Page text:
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The 12 Best Backpacks for Commuters, According to People Who Commute

Photo-Illustration: The Strategist. Photos: Courtesy of the Retailers

We’ve written a lot about backpacks on the Strategist. Whether you’re looking for the best travel backpacks, laptop backpacks, or even a backpack with wheels, we’ve got you covered. We’ve also rounded up the best good-looking backpacks for work. The difference between those bags and commuter bags is that, if you’re walking, biking, scootering, mopeding, or riding the subway, your backpack needs to be a little bit more functional than if you’re hopping in your car to go from your garage to a garage at the office. A good commuter backpack has to hold everything, while not being too heavy or uncomfortable on your shoulders. It has to be secure, and able to stand up to surprise rain showers, which not every backpack can do. To find the ones that will work, we spoke to commuters who take all different modes of transportation, from their own two feet to a Revel scooter, about the bags that help them get from point A to point B. Here are their recommendations.

Best commuter backpacks for $100 or less

Staci Jacobson, who bikes over five miles from Bellevue Hospital to her Astoria Boulevard home every day, does it with this laptop backpack. “It holds a decent amount,” she says. “I typically carry my meals for the day, a book, my helmet, a change of clothes, and sometimes shoes.” All of that can get heavy, but she says the padding on the back and straps helps. Her favorite thing about it is the shape. “It has a good structure to it,” Jacobsen says. “When it’s heavy I’ll fold it up and put it in the bike basket and it’s typically able to bounce back.” She says it’s not always waterproof, but for under $30 it’s still a pretty good deal. It also comes with a USB port, laptop sleeve, water bottle holder, and luggage strap so you can use it on multiple modes of transportation.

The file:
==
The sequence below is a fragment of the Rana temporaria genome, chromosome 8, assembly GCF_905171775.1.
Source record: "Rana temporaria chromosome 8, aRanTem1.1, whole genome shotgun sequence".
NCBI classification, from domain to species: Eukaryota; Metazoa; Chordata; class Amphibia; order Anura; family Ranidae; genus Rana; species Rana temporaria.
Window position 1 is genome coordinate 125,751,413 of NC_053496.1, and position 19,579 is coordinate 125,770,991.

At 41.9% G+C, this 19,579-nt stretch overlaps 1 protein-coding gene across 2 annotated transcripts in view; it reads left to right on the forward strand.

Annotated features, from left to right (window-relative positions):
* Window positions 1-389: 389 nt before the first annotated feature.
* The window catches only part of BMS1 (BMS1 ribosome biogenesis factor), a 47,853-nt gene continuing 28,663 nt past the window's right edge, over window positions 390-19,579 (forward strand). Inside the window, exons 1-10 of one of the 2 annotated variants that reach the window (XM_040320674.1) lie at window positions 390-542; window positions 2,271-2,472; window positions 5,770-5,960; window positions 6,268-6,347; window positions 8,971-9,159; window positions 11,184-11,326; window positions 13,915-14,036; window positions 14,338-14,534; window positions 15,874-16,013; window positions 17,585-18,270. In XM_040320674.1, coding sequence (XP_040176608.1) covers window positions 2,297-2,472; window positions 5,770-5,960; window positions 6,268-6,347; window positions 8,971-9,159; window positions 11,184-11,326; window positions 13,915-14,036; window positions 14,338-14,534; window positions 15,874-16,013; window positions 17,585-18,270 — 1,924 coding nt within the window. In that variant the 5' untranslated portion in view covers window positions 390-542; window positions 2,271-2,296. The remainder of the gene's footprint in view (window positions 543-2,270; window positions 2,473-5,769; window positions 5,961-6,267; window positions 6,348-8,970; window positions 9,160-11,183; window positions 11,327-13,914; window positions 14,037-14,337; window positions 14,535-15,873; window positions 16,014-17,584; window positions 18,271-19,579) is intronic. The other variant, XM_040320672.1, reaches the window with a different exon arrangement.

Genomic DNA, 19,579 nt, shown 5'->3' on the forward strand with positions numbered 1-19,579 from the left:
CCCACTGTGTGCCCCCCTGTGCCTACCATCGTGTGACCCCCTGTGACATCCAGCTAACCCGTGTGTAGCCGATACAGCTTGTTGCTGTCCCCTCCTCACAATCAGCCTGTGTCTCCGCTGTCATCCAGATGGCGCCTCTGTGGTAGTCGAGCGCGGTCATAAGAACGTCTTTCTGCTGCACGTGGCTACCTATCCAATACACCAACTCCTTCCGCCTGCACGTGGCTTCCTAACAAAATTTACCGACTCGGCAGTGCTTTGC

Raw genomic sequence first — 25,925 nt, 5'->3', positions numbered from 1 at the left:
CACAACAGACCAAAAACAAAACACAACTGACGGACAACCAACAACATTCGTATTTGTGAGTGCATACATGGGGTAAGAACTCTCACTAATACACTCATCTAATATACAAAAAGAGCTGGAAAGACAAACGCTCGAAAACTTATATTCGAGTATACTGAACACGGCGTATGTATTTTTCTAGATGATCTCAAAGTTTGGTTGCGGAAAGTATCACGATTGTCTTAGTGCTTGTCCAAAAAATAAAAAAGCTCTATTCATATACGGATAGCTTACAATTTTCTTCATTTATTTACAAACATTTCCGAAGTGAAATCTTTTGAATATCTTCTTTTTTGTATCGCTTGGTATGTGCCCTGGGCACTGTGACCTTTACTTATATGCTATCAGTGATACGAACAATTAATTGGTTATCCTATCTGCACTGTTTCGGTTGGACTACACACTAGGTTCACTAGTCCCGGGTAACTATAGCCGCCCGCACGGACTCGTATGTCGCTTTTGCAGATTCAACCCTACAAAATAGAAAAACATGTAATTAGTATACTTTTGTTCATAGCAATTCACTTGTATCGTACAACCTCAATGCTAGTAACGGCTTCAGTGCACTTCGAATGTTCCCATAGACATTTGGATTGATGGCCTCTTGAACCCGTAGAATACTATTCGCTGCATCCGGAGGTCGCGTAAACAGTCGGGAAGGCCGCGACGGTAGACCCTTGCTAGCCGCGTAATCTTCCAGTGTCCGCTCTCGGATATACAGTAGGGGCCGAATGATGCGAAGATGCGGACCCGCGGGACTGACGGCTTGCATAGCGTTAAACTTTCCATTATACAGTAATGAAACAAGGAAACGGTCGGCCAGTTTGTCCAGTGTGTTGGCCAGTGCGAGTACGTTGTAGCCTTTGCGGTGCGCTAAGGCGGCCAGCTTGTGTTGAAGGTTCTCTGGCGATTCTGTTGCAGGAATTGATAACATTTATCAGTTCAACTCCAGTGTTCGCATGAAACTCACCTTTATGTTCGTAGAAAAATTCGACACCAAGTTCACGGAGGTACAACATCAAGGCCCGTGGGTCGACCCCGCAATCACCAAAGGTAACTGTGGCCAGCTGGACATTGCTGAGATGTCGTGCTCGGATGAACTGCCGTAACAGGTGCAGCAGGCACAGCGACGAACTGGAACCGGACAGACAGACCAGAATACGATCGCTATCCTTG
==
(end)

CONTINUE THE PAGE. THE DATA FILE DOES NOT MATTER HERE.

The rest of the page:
$99

Timbuk2 is probably already a brand you associate with commuting. Founded by a bike messenger in 1989, the company started with their classic messenger bag (a version of which we’ve reviewed and loved). Thirty years later, they have a number of different options, including backpacks, which the cool people we spoke to say are great for all different types of commuting. Jimmy Standley, the president of Solé Bicycles, says his No. 1 recommendation is Timbuk2. It’s also a favorite of Veronica Hendrix, Revel’s senior manager of customer service, who specifically likes this roll-top version. “I ride a moped with it comfortably, as well as the subway,” she says. “When the train is crowded it’s just small enough for me to place it in my lap.” She says it was the perfect companion for an hour-and-15-minute moped ride from Harlem to Gowanus. “The backpack wasn’t heavy to the point that it weighed me down at all.” The weight, of course, largely depends on how much you put in it — and this thing can hold a lot. “There are literally a million large/small compartments to store any and everything you need from keys to computer and everything in between,” Hendrix says. “There’s also a hidden water bottle compartment in the back that fits my water bottle comfortably.” Even stuffed to the brim, it feels comfortable thanks to the cushiony straps, she says. She’s also a fan of the roll top and the reflective materials, which are essential for commuting at night. If you’re interested in other Timbuk2 styles, Jordan Sanchez, a barista at Blue Bottle Coffee in Tribeca who bikes to work, previously told us the Grid Pack is great for commuting, and we’ve heard the Tuck Pack is just as good a work bag as it it is a grocery bag.

Tiffani Gibson, the senior manager of corporate communications at Lime, is a fan of this Samsonite backpack, particularly because of the highly visible reflective stripe down the middle. It also has adjustable padded shoulder straps, a USB port so you can charge on the go, a padded tablet sleeve, a padded phone compartment, three credit-card slots, a water bottle holder, and a slip pocket.